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Smyth appointment ‘a cynical political exercise’

By John Hargreaves - 25 July 2016 10

Brendan Smyth

It’s not the manner of how a man came into this world that matters but it is the way he leaves it. I don’t know who wrote this saying (paraphrased by yours truly) but it is so true and no more so than in the political arena.

Almost all of the pollies I have known (with some notable exceptions) go into the profession with the highest of motives and with their integrity intact.

Regardless of party ideology, most pollies have an ethos of service at the beginning of their journey but few exit with their integrity intact and with a continued ethos of service. Some just fade away, some continue community service in a voluntary capacity, some go back into the profession (for lack of a better word) from which they came and some go on to bigger and better things.

We can all think of examples though of how people have been “removed” from the political game and been rewarded with sinecures which are interesting at best and mind blowing at worst.

Appointments to ambassadorships come to mind, high paying corporate boards come to mind, appointments to commissions or senior bureaucratic positions come to mind.

As I wandered about Tuggers and elsewhere in this past week, I have been approached by many people of all manner of political affiliations who have wanted to discuss the appointment of the Commissioner for International Engagement. Some have defended the creation of the position and some have suggested that it is a cynical political exercise. A few have done both. Most are unhappy with the smell of the appointment.

The most common comment has been that it is the type of politics which is not acceptable to them. One said to me that the appointment said a lot about both sides. The offer should not have been made without due process and there is no transparency evident and the appointee should not have accepted the position without that due process. I agree with this view.

The need for such a position does not have resonance with many in the community who have stopped me for a chat. The expenditure of a salary package of $300,000 per annum, support staff, office costs, inherent extensive travel costs and necessary entertainment allowances is of such size as to call into question the wisdom of such expenditure. I estimate the cost to be around $2.5 million over 5 years.

In each budget round, the community at large are invited to submit proposals for support from the public purse. Some are successful and receive one-off funding and some are even more successful and receive ongoing funding for a number of years. Many NGOs depend on these funds to provide assistance to the vulnerable in our community in a variety of aspects.

We have support organisations providing assistance to families suffering debilitating disease, mental health support, victims of crime support, drug and alcohol support, post-prison social support, support for refugees and these are but only some.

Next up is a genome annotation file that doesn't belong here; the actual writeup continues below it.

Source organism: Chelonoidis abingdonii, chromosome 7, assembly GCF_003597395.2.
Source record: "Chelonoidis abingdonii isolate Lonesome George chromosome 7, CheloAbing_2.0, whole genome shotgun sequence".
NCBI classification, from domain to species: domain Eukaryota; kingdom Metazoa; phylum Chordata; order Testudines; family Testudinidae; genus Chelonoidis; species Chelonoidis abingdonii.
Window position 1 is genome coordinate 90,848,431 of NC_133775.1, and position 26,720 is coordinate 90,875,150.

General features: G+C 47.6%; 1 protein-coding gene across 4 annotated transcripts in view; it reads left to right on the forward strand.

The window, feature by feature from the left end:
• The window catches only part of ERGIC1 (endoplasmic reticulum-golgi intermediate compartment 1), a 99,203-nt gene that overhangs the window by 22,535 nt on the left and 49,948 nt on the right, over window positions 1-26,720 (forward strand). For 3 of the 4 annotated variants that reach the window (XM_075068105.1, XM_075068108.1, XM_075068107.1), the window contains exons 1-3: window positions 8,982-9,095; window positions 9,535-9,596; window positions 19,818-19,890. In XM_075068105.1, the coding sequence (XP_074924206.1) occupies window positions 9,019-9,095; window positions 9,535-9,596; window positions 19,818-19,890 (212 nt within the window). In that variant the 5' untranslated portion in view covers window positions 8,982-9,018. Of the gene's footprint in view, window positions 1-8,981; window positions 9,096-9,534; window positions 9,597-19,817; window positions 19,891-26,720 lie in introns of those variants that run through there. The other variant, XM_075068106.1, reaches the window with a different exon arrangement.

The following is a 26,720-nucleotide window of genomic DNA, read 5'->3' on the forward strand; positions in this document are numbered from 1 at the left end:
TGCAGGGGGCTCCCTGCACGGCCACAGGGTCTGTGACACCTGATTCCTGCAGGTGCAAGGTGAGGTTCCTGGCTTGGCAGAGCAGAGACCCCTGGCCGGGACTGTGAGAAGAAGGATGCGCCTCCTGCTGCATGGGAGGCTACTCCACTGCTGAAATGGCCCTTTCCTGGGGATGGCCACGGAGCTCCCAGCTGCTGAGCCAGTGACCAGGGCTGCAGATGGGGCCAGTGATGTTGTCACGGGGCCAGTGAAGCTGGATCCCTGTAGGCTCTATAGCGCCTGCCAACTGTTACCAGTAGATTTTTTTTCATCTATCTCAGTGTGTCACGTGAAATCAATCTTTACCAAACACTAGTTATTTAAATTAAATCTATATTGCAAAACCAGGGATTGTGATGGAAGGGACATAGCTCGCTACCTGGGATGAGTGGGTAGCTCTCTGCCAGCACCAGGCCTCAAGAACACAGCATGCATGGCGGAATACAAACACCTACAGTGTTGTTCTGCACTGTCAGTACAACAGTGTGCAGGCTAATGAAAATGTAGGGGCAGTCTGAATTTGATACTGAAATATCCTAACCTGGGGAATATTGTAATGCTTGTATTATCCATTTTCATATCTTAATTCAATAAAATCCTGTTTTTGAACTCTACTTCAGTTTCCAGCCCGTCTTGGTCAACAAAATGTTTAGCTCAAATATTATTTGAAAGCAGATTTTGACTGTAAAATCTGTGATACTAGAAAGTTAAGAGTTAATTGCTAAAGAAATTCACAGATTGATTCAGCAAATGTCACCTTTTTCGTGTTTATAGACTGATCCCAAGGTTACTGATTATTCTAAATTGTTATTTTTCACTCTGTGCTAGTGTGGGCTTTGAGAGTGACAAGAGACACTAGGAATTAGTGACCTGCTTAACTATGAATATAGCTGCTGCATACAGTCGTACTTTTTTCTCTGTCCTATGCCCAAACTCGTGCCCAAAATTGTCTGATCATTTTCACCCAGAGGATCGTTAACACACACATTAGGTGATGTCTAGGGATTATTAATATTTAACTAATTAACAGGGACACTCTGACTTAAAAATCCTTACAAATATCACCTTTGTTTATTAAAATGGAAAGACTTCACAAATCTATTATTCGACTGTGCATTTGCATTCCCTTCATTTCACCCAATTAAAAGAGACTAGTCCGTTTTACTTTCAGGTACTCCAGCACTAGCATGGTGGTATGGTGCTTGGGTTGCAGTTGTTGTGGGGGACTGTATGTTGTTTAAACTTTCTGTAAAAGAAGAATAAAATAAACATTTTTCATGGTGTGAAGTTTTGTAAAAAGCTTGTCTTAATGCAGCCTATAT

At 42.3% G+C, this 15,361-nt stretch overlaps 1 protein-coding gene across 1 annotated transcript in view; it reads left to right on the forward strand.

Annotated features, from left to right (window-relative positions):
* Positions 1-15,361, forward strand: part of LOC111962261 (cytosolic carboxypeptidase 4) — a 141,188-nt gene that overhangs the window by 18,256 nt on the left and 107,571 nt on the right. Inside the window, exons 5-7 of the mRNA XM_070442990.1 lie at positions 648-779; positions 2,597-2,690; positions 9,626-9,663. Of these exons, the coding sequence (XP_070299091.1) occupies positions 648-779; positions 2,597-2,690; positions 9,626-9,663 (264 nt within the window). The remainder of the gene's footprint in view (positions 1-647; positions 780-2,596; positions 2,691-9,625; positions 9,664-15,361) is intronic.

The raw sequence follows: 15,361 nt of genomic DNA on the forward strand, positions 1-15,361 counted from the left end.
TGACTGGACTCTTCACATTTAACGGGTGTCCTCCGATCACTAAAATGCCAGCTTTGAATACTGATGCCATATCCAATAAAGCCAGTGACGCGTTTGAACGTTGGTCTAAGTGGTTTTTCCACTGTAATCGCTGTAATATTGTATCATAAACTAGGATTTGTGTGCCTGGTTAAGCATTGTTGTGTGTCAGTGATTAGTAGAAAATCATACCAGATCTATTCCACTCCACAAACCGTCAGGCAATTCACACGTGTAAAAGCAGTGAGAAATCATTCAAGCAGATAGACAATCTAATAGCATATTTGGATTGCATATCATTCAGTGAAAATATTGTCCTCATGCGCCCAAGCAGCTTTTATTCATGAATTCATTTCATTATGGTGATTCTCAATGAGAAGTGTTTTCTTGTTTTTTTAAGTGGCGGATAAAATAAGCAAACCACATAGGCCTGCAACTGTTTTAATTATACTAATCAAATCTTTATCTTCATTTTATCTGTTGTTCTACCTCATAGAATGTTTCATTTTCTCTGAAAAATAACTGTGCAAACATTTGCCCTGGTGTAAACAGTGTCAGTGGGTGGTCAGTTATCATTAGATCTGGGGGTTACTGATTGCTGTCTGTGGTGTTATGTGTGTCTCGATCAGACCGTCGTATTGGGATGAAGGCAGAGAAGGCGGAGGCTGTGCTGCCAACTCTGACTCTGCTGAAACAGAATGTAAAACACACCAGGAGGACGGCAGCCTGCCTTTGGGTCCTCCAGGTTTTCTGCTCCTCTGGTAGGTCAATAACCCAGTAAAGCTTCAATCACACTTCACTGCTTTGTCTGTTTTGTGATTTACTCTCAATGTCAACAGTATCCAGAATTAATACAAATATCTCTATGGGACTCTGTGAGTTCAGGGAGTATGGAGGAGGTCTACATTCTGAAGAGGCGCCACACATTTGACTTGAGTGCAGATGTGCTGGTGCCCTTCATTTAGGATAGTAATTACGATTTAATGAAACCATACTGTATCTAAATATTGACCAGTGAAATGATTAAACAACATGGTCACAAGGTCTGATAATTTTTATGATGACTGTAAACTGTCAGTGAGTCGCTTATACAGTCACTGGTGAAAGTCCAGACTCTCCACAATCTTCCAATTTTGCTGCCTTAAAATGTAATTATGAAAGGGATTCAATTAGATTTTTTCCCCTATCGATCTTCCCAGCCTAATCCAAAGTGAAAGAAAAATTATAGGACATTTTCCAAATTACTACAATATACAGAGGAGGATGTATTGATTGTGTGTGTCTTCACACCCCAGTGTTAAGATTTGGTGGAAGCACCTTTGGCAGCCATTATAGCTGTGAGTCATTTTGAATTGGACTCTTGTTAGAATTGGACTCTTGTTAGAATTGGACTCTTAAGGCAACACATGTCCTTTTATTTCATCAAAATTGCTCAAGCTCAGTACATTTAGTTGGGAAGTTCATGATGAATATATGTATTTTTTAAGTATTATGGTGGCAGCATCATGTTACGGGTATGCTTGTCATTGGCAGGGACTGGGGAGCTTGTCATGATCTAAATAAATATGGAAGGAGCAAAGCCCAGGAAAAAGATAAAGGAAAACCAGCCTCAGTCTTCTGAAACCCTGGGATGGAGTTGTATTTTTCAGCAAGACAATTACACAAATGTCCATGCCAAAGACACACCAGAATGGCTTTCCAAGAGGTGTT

But many who seek support are denied that support because their activities don’t gel with the political imperatives of the government of the day, they are seen as being in competition with government agencies or are told there is just not enough money to go around.

These NGOs view the creation of this Commissioner position in a very cynical light. They would argue that $2.5 million over 5 years would be better spent on support for our vulnerable members of the Canberra community that spruiking Canberra’s virtues overseas. They could argue also that the bureaucracy is capable of doing this job as it has since self-government.

So I have sympathy for this view.

Then there is the view expressed to me, described earlier, that this is an exercise in political expediency.

It is not without precedence in the ACT, let alone elsewhere. Some view the appointment of Rosemary Follett, former Chief Minister, to the position of Discrimination Commissioner as political expedience. Some thought that Terry Connolly’s appointment as Master of the Supreme Court was another. Almost everyone I spoke to thought that Bill Stefaniak’s appointment to the ACAT was another. But all of these appointees had qualifications for the positions and all of the positions existed well before the appointment.

But precedence does not make for moral correctness nor community acceptance and approval. Most regard this one as being too smart by half. Politics 201.

It is said that everyone has their price. Thirty pieces of silver in whatever currency is the price. This can take the form of monetary reward, exalted positions in society, or honours and awards.

But inducements to act in a certain way, accompanied by the breaking of undertakings to the constituency which elected a Member, are not acceptable behaviour in people entrusted with public welfare.

It now appears that the new Commissioner actually approached the Government indirectly to be considered for the job.  That the Government actually thought this was a good idea is questionable and this process where the Government, gave the job to this “applicant” without interview, without proper process, without transparency, smacks of political opportunism.

That the Liberal Party hierarchy think, publicly at least, and contrary to my inside information, that this appointment is a good thing for Canberra, speaks either to their naivety or to their antipathy towards one of their own.

But it takes two to tango and I’m not happy with either side of this arrangement.

As for the Commissioner, twenty years in public life deserves a better legacy.

File photograph of Brendan Smyth

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